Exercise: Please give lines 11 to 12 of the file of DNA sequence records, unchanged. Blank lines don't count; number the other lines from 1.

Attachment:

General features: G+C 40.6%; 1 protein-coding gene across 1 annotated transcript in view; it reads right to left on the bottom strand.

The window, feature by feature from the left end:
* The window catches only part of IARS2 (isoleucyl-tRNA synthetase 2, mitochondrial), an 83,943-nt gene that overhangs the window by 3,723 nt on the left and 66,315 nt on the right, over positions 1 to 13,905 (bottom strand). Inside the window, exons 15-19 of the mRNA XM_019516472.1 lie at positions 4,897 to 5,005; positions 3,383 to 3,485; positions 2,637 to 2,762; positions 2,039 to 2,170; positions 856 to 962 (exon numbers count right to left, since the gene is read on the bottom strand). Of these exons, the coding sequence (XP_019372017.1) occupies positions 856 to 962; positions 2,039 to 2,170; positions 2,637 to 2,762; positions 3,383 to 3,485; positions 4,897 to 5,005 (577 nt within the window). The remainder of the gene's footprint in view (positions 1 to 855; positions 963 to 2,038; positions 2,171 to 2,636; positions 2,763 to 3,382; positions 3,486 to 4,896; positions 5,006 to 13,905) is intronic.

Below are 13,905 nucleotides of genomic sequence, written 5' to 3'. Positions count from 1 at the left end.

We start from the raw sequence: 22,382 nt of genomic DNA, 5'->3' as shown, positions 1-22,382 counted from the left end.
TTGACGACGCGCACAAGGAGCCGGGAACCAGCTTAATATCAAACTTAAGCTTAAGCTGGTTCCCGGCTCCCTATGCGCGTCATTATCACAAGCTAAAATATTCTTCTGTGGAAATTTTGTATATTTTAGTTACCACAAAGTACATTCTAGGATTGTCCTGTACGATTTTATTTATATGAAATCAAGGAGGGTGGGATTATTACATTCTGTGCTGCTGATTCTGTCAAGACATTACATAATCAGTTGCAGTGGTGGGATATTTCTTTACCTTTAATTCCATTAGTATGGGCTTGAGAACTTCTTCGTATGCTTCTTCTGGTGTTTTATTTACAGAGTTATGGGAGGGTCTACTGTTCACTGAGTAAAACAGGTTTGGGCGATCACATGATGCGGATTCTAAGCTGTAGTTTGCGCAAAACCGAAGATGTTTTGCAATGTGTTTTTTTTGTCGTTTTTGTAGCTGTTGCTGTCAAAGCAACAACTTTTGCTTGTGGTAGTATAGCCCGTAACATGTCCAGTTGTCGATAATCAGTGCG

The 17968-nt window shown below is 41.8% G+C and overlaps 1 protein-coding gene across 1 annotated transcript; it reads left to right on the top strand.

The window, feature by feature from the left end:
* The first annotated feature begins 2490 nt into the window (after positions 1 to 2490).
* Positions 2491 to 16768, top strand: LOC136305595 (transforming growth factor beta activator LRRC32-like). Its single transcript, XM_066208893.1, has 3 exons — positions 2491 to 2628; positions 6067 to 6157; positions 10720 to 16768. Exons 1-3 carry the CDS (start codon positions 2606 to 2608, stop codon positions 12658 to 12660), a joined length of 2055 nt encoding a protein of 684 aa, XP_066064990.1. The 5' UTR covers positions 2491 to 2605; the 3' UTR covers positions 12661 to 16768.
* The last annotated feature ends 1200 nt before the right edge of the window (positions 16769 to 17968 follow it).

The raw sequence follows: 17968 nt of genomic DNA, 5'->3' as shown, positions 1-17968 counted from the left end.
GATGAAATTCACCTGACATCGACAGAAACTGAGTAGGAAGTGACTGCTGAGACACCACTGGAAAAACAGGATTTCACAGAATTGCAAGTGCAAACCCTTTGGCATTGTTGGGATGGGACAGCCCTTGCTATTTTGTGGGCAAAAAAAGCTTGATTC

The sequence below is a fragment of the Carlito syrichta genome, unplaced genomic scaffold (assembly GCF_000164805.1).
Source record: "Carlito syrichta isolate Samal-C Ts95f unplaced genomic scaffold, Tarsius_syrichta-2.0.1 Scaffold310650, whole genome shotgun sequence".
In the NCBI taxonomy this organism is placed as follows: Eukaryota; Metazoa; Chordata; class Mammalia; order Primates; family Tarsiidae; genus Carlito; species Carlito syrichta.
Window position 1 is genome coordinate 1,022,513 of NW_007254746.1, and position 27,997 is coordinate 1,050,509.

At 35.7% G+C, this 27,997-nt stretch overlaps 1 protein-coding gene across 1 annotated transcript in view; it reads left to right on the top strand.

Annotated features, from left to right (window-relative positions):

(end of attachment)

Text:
* The last annotated feature ends 1200 nt before the right edge of the window (positions 16769 to 17968 follow it).

The raw sequence follows: 17968 nt of genomic DNA, 5'->3' as shown, positions 1-17968 counted from the left end.